The example it provides is if someone prompts a text-generating tool like ChatGPT to write a poem like William Shakespeare and the machine comes up with the words, the structure, and the rhyming scheme (what the Copyright Office describes as the expressive elements), it is not protected by copyright because copyright protection is only afforded to works of human authorship or expression.

On the other hand, the Copyright Office did acknowledge that there are situations and works that involve generative AI that may be protected by copyright and owned by the creator of the work. Say, for example, a digital artist uses an AI tool to produce an image of a pug and then the artist modifies that image using their Photoshop skills to make the pug look like a gangster with the words “Pug Life” emblazoned across the image, that is something that would be protected by copyright and capable of being owned by the artist.

The rule of thumb, as it stands right now, is the more expressive components of the work that are created by humans, the more likely it is that someone can own that work. In turn, the more expressive components that are created entirely by a machine, the less likely it is someone can assert ownership of the work. However, as technology evolves, the line between where the machine is expressing itself and the human is expressing their self is likely to become even more blurred.

Even if an individual could claim ownership over something created in part by generative AI, it doesn’t mean that they can monetize it without repercussions.

Let’s circle back to the AI-generated Drake song that went viral over the past month. The vocalist on the song sounds exactly like Drake and the beat is reminiscent of a Drake track, but just because a machine can reproduce someone’s voice does not mean it can profit from it. In most states, individuals have a right known as the “right of publicity” that precludes other people from monetizing the name, image, and likeness of another person without their consent or obtaining a license.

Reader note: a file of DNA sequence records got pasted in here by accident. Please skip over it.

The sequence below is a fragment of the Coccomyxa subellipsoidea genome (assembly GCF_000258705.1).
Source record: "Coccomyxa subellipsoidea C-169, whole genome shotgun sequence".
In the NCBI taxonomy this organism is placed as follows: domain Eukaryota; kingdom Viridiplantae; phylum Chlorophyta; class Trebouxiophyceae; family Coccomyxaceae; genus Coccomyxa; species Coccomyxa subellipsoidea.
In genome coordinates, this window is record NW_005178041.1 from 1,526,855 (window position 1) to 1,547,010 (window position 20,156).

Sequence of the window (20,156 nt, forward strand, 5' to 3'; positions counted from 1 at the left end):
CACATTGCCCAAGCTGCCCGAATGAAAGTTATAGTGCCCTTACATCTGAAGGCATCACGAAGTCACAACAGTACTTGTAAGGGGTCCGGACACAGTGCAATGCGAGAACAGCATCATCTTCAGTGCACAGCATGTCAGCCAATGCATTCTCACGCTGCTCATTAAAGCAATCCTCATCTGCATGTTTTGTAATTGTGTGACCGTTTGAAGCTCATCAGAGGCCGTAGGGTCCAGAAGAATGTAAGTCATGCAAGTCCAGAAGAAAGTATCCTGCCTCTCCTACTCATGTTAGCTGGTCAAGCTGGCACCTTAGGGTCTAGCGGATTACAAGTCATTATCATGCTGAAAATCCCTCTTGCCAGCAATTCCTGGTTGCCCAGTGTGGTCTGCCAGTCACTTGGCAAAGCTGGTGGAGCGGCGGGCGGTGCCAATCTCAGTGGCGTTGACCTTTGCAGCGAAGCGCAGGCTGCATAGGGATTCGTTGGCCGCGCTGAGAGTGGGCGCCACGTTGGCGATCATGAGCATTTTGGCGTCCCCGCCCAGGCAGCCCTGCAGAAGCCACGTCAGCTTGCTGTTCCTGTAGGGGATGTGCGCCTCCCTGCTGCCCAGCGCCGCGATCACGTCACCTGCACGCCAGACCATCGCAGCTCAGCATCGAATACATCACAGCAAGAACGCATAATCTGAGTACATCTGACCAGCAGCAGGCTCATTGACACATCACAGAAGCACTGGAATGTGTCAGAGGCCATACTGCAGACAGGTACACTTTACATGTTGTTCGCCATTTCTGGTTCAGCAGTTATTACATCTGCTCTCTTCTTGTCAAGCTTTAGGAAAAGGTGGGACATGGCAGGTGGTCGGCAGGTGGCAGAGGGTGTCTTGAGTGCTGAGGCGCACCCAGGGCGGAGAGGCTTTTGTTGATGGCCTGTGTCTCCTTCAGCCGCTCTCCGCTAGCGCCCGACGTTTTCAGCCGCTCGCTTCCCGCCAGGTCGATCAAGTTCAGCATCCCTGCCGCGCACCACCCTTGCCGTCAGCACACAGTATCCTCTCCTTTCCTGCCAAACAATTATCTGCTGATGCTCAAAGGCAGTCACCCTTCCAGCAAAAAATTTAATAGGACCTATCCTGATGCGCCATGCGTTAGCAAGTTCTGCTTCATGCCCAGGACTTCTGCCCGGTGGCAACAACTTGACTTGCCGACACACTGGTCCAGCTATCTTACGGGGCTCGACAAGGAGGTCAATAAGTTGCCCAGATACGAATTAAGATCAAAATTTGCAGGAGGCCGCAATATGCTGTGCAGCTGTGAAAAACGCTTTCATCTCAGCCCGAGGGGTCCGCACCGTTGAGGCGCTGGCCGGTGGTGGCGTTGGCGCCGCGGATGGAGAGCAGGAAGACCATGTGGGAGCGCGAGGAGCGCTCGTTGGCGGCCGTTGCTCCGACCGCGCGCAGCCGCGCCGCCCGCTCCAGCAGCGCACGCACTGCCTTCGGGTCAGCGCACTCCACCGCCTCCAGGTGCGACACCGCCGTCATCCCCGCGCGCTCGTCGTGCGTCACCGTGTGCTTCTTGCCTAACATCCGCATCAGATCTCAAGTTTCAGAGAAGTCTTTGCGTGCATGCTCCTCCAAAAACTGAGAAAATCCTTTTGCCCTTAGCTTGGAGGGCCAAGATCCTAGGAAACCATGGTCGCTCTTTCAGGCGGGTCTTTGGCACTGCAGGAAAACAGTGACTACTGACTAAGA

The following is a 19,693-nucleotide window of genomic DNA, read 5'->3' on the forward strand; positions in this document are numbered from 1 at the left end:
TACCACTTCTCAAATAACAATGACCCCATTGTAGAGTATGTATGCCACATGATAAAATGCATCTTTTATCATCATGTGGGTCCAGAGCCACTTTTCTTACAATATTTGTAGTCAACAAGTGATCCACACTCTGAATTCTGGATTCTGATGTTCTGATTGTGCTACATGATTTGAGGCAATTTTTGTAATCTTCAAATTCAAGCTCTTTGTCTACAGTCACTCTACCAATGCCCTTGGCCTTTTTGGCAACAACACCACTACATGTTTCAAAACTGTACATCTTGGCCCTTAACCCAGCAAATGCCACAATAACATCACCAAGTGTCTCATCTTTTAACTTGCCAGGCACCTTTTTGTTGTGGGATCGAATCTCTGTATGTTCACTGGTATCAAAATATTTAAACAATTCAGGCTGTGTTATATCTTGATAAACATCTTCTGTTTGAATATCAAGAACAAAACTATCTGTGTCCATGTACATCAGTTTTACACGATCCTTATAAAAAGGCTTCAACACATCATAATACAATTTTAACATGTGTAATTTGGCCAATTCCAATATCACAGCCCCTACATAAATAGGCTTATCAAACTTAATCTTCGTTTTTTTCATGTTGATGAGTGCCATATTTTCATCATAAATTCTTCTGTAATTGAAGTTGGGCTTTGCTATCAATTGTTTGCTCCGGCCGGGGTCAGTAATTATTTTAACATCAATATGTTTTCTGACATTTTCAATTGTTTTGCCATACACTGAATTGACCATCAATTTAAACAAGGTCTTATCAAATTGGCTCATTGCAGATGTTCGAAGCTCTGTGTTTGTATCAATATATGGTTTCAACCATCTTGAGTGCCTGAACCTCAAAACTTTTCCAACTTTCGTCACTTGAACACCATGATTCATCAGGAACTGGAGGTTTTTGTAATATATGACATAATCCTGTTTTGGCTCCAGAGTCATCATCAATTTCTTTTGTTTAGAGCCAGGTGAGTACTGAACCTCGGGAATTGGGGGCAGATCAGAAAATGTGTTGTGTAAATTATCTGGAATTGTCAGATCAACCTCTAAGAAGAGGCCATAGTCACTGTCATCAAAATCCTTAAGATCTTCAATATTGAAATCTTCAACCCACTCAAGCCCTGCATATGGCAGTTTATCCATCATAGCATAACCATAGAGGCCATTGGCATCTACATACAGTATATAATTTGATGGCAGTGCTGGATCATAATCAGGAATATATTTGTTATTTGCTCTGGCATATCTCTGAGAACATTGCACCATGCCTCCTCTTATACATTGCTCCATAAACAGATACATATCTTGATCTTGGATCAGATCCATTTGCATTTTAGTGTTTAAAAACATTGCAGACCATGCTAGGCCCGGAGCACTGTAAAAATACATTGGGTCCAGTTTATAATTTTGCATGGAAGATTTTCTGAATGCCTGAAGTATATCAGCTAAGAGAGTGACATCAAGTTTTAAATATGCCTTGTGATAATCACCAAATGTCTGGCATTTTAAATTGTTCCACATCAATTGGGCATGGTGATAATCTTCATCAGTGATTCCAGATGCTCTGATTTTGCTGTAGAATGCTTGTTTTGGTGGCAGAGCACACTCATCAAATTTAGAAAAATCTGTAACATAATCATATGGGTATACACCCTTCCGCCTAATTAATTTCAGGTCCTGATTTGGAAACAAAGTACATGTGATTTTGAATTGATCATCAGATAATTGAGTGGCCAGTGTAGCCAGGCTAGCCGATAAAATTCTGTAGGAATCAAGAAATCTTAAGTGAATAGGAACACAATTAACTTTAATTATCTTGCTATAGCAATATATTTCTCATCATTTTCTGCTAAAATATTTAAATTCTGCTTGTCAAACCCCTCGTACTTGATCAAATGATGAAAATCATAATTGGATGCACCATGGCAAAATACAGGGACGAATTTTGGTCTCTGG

“Sound-a-likes” are not a new phenomenon, as people have been imitating celebrities for decades in order to profit off of their physical or auditory resemblance to their unwitting doppelgangers. In the 1980s, Ford attempted to use a Bette Midler sound-alike in a commercial. Midler then sued Ford and the ad agency, ultimately scoring a pivotal victory for the right of publicity law in this country, as the court effectively ruled that individuals have an exclusive right to profit off of their name, image, and likeness that extends to the sound of their voice.

While an individual may be able to own the lyrics created by the “Fake Drake” machine, if they tried to monetize the actual sound recording, they would be sued so fast their heads would spin. The same is true of AI-generated images or videos — you may be able to own the rights to the image, but if you try to monetize it, you better have a good lawyer.

It is almost always the case that technology outpaces the law and it will be years before the law will be able to get a handle on the issues presented by generative AI.

In the meantime, it’s probably best to tread lightly.

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About The Author
Daniel Marcus
Daniel Marcus
Daniel Marcus is a Columnist for Boardroom. When he's not entertaining the masses with his literary stylings, he is a lawyer who runs his own practice where he represents prominent clients in sports, tech, entertainment, and crypto. Daniel is also a well-traveled entrepreneur who has a started a number of companies in sports including a ticketing company as well as a production company called Relentless - (he is the one to credit or to blame for developing and selling Pete Rose's gambling podcast). In another life, Daniel teaches a number of classes including Sports Law and the Business of Esports in his alma program at New York University. He is a beleaguered Jets fan who hopes to (once again) see a home playoff game in his lifetime.